Grabbing a woman’s wrist was always his first move and, in many ways, it was his favorite moment. There was always a tremble of fear there, playing counterpoint to her rocketing pulse. There was a cold clamminess, too. A hard yank on the wrist could bring her close enough for him to smell her sweat, in the very instant that a surge of adrenaline gave the scent a top note of fear. A harder yank could sprain the wrist, dislocate the elbow, sometimes even snap the arm, but he had to wait for that. Until they were alone and no one could hear, he couldn’t afford to loose the hungry dog of his desire.
Mother and child crossed the street, hand in hand, and he enjoyed watching them go. The mother had long, slender legs beneath a short skirt that was silky enough to enhance the curves beneath. The daughter’s legs were short and sturdy beneath her athletic shorts, but that would change. She was her mother’s image made over. In two years, maybe three, she would be as delectable and he would be waiting. Once he’d broken his rules for her mother, he might as well break them for her.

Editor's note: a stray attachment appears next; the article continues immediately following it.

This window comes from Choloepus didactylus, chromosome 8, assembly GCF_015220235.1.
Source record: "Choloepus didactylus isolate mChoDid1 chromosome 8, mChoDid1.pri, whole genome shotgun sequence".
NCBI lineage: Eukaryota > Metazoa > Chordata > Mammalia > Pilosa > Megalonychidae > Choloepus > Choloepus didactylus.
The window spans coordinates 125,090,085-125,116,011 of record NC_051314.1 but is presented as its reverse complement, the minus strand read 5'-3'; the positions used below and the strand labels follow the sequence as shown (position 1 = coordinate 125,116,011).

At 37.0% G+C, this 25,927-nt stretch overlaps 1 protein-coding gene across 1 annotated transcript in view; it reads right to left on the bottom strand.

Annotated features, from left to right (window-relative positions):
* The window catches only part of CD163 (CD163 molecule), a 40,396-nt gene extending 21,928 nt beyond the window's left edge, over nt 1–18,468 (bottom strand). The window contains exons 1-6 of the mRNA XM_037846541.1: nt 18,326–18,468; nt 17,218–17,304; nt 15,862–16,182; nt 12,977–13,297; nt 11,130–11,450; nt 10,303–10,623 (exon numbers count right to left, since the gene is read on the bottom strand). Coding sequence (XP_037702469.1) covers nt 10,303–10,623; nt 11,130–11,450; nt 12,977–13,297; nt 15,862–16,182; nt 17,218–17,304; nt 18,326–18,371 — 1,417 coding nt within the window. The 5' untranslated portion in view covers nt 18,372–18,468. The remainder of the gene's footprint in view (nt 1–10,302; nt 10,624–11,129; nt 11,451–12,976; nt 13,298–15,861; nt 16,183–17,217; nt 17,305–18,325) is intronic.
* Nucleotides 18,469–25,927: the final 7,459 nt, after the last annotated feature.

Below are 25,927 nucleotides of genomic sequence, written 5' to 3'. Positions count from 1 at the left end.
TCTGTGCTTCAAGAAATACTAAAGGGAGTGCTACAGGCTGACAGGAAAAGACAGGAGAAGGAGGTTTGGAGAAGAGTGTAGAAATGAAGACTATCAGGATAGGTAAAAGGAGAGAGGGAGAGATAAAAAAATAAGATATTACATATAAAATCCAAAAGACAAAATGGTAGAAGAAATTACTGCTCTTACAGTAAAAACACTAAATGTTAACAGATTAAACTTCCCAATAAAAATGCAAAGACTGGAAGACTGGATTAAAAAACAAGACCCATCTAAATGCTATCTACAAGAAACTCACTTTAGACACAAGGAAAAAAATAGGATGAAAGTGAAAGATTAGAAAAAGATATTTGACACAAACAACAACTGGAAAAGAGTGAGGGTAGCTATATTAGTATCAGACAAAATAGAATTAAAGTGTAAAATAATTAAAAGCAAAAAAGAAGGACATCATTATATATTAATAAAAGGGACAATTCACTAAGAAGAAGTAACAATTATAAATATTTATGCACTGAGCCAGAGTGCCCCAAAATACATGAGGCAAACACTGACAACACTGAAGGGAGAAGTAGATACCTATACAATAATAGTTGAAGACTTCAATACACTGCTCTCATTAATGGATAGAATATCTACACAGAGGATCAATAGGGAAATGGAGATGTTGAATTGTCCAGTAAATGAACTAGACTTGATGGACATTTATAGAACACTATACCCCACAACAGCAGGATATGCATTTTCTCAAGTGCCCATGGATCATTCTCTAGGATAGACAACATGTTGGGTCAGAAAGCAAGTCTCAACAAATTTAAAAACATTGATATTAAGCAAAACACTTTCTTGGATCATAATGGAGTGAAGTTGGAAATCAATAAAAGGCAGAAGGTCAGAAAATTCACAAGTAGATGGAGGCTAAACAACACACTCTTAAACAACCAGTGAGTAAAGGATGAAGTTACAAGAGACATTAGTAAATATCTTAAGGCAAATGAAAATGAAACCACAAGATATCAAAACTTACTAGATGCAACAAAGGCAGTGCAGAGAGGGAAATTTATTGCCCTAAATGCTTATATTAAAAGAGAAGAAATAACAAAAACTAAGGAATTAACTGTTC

He let them walk out of sight, but it would be a mistake to say that he let them go. He had decided that they were among the chosen, and this was not a decision that he had ever reversed. The mother was ripe now and the daughter would be soon. They could walk away from him, but they could not escape him.
He knew where they lived.
The slow-moving creek carried a thick layer of olive-green algae. Faye Longchamp-Mantooth shuffled along, using her feet to feel her way along a sandy bottom that she couldn’t see. Tainted water lapped at sandy banks littered with beer cans, crumpled plastic grocery bags, and an occasional whitewall tire. Anything that had ever been cast aside by anyone in Memphis, or even in most of west Tennessee, could theoretically be hiding under the scum, so she stepped carefully.
She was wearing boots that were water-resistant, but not watertight, and she’d been slogging along this creek for nearly half an hour, so its blood-warm water now saturated her socks. Her shirt clung to her ribs. Even her bra was sweat-soaked. She was mildly miserable but she couldn’t quit now. To quit would be to admit that a little girl was tougher than she was.